Raspberry Pi’s fifth birthday was on February 28th : it’s five years since Pi foundation launched the original Raspberry Pi, selling a hundred thousand units in the first day, and setting us on the road to a lifetime total (so far) of over twelve million units. To celebrate, Pi foundation is announcing a new product: meet Raspberry Pi Zero W, a new variant of Raspberry Pi Zero with wireless LAN and Bluetooth, priced at only €10.
A bit of story… In November 2015, Pi foundation launched Raspberry Pi Zero, the diminutive €5 entry-level Raspberry Pi. This represented a fivefold reduction in cost over the original Model A: it was cheap enough that the Pi foundation could even stick it on the front cover of The MagPi, risking civil insurrection in newsagents throughout the land.
Over the ensuing fifteen months, Zero grew a camera connector and found its way into everything from miniature arcade cabinets to electric skateboards. Many of these use cases need wireless connectivity. The homebrew “People in Space” indicator in the lobby at Pi Towers is a typical example, with an official wireless dongle hanging off the single USB port: users often end up adding a USB hub to allow them to connect a keyboard, a mouse and a network adapter, and this hub can easily cost more than the Zero itself.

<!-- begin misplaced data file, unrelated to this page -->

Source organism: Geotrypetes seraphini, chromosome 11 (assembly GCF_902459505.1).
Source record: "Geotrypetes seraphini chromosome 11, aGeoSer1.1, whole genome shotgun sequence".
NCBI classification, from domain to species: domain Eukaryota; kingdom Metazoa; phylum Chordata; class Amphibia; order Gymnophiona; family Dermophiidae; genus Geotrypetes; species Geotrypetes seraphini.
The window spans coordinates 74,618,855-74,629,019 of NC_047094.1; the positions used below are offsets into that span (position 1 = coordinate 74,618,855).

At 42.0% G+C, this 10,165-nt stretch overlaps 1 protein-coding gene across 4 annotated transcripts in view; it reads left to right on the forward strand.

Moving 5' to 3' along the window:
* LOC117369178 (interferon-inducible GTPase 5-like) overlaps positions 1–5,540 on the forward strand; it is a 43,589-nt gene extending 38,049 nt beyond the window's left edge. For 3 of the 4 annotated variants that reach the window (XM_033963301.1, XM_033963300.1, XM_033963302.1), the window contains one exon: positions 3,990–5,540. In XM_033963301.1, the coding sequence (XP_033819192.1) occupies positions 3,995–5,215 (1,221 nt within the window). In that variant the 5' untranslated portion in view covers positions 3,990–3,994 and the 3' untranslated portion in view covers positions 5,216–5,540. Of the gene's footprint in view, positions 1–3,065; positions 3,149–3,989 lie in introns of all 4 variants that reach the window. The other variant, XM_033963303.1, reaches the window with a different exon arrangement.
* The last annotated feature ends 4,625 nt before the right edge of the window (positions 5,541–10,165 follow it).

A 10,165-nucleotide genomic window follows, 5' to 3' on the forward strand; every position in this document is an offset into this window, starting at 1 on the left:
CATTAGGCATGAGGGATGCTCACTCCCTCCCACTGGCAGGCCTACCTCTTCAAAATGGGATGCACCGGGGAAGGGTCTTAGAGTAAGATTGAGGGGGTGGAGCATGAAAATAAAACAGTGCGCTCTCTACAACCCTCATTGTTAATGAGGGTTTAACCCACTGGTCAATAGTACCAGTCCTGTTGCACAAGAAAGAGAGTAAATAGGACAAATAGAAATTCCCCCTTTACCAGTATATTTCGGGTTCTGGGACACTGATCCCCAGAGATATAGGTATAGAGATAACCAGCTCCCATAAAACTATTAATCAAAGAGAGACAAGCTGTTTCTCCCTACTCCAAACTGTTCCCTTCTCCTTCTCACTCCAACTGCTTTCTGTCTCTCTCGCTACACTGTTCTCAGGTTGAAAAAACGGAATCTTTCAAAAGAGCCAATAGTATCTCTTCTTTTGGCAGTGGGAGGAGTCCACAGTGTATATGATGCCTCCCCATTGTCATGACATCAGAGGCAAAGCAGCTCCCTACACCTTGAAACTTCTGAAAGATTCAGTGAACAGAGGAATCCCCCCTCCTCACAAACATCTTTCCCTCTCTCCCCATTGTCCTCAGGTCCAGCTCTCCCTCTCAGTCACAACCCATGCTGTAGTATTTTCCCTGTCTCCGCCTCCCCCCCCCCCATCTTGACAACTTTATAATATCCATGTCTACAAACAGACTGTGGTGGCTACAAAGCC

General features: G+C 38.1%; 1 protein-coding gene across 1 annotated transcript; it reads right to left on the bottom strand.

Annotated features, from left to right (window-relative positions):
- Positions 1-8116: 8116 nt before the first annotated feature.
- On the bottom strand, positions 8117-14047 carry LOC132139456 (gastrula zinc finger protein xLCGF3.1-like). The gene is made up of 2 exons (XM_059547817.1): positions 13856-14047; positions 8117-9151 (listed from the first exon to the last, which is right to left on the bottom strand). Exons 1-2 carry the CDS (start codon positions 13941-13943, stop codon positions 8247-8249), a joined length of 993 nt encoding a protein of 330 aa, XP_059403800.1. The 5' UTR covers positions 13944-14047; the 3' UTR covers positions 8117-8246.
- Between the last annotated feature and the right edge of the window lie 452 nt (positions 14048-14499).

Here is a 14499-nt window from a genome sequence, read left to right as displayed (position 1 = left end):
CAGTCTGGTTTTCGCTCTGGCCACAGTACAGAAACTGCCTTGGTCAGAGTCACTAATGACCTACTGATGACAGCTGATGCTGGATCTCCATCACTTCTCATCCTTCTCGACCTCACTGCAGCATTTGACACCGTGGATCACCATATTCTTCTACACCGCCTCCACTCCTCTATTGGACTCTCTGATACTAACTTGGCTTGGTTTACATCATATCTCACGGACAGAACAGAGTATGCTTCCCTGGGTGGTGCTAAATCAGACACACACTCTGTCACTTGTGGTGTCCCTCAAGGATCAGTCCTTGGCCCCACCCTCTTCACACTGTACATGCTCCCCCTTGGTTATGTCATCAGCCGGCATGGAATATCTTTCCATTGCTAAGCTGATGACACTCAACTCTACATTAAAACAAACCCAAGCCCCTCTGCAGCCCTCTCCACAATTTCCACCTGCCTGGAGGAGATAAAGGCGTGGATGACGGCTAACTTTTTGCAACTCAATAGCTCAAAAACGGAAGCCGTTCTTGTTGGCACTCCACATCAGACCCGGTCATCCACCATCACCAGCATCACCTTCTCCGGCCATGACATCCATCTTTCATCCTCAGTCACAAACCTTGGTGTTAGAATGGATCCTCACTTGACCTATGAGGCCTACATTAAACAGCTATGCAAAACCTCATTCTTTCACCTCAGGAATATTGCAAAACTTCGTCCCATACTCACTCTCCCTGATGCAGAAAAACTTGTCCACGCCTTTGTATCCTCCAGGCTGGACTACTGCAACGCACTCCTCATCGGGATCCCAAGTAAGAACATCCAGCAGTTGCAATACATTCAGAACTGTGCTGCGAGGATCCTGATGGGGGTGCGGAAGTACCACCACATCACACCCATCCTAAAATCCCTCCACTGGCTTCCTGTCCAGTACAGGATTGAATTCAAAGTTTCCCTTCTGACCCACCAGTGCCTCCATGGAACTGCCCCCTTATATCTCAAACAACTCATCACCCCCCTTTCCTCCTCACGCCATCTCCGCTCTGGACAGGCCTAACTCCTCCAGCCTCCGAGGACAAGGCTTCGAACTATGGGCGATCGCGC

Zero W fixes this problem by integrating more functionality into the core product. It uses the same Cypress CYW43438 wireless chip as Raspberry Pi 3 Model B to provide 802.11n wireless LAN and Bluetooth 4.0 connectivity.
To recap, here’s the full feature list for Zero W:
• 1GHz, single-core CPU
• 512MB RAM
• Mini-HDMI port
• Micro-USB On-The-Go port
• Micro-USB power
• HAT-compatible 40-pin header
• Composite video and reset headers
• CSI camera connector
• 802.11n wireless LAN
• Bluetooth 4.0
We imagine you’ll find all sorts of uses for Zero W. It makes a better general-purpose computer because you’re less likely to need a hub: if you’re using Bluetooth peripherals you might well end up with nothing at all plugged into the USB port. And of course it’s a great platform for experimenting with IoT applications.
To accompany Raspberry Pi Zero W, Pi foundation has been working with their friends at Kinneir Dufort and T-Zero to create an official injection-moulded case. This shares the same design language as the official case for the Raspberry Pi 3, and features three interchangeable lids:
• A blank one
• One with an aperture to let you access the GPIOs
• One with an aperture and mounting point for a camera
The case set also includes a short camera adapter flexi, and a set of rubber feet to make sure your cased Zero or Zero W doesn’t slide off the desk.